The Wachowski siblings’ sci-fi blockbuster needs no introduction; labels like “classic” do not come close to doing it justice. Keanu Reeves snapped out of ordinary life to fulfill a Christ-like call to arms, taking on the gods of the computer program dictating our lives. The ‘bullet time’ sequences inspired countless copies, although attempting to trace the impact of this film is folly. A genuine phenomenon.
In his first and only Bond performance, Australian George Lazenby takes on a Manchurian Candidate style brainwashing plot intended to spread bacteriological warfare across the world. Beginning with Bond saving a woman from suicide and culminating with the murder of 007’s wife, returning him to singledom forevermore, Peter Hunt’s film acheives a melancholic power unmatched in the 007verse.
The year 1987 marked the beginning of a particularly good run from Paul Verhoeven: Robocop then Total Recall then Basic Instinct. Peter Weller plays a slain police officer resurrected as the titular cyborg, prompting a blamfest of action scenes that still feel fresh. The satirical elements have even more currency today, given society is further down the line of artificial intelligence and robotic engineering.
A train whizzing around a dystopian, climate change-devastated future world becomes a vehicle for class allegory in Bong Joon-ho’s grunt-packed English language debut. Instead of extreme inequality being represented in vertical spatial arrangements (like in Fritz Lang’s classic Metropolis) it’s horizontal, with Chris Evans—relegated to the impoverished back of the train—mounting an uprising and violently pushing forward to the front.
The funniest superhero movie of all time explores a connection rarely made in this genre, between vigilantism and mental illness. An outrageously entertaining Rainn Wilson—accompanied by an equally outrageous Ellen Page—embarks on a mission to “shut up crime” after his wife (Liv Tyler) leaves him for a sleazy drug dealer (Kevin Bacon). Super delights in offering no moral assurances of any kind—even that good and evil exist in the first place.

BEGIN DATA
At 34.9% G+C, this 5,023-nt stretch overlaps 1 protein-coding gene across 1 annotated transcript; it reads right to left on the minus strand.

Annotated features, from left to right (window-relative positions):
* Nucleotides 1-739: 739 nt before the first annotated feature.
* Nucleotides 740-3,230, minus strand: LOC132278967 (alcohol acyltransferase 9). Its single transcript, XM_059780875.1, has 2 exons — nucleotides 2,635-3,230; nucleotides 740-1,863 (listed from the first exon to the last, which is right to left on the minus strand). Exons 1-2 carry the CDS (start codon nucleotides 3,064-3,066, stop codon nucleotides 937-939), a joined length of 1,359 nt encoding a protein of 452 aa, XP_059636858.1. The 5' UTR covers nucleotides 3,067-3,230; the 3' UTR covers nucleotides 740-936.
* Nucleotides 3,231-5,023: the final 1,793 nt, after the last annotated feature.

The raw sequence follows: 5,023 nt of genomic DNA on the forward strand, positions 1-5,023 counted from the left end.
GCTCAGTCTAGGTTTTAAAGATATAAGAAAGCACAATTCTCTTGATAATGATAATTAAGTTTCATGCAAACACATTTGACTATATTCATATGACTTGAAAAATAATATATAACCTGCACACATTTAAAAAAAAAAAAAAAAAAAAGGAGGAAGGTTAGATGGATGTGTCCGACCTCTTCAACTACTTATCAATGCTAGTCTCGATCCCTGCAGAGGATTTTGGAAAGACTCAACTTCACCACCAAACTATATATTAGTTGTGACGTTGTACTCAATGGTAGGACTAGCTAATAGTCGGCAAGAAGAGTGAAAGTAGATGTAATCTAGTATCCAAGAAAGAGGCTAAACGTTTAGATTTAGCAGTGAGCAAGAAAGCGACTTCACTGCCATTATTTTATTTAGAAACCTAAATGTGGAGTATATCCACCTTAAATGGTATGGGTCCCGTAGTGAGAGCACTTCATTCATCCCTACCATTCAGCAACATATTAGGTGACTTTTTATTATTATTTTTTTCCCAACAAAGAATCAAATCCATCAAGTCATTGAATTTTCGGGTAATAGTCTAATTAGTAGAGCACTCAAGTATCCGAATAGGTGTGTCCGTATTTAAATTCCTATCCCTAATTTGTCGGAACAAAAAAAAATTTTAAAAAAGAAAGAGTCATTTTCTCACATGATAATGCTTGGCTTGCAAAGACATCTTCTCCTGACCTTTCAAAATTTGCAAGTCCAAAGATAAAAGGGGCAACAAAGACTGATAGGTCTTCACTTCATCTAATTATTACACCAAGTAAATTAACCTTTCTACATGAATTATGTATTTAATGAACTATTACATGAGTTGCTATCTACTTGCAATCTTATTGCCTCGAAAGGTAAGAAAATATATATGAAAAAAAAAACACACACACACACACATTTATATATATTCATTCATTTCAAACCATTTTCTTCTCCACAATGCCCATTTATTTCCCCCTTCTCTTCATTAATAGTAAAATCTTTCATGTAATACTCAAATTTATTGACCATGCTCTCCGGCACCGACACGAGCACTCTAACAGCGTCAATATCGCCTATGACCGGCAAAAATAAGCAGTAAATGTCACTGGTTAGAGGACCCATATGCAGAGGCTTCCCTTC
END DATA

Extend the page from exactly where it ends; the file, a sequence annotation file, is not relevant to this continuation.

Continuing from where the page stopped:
Recruiting Arnold Schwarzenegger to play an emotionless cyborg was a stroke of genius, insulating the beefy star from allegations of being wooden. He/it is sent from the future to kill a young woman (Linda Hamilton) who will give birth to a post-apocalyptic hero. James Cameron’s cold-blooded direction cranks the tension to 11, wringing scope, wit and big ideas from a monster movie premise.
Kevin Costner plays a young treasury agent battling to end Al Capone’s reign of terror in Prohibition-era Chicago. Brian DePalma’s well-staged action scenes include a train station-set homage to Battleship Potemkin‘s famous Odessa Steps sequence. A lot of blokey talent come together in fine form—including David Mamet as screenwriter, Ennio Morricone as composer and a cast including Coster, Sean Connery, Robert DeNiro and Andy Garcia.
Zack Snyder’s terrific adaptation of the seminal graphic novel contains the best scene from any superhero movie or TV show ever made: an exhilarating five-and-a-half-minute opening montage set to the tune of The Times They Are A-Changin’. Former superheroes are mysteriously dropping dead and this, naturally, is inked to a diabolical plot to take over the world.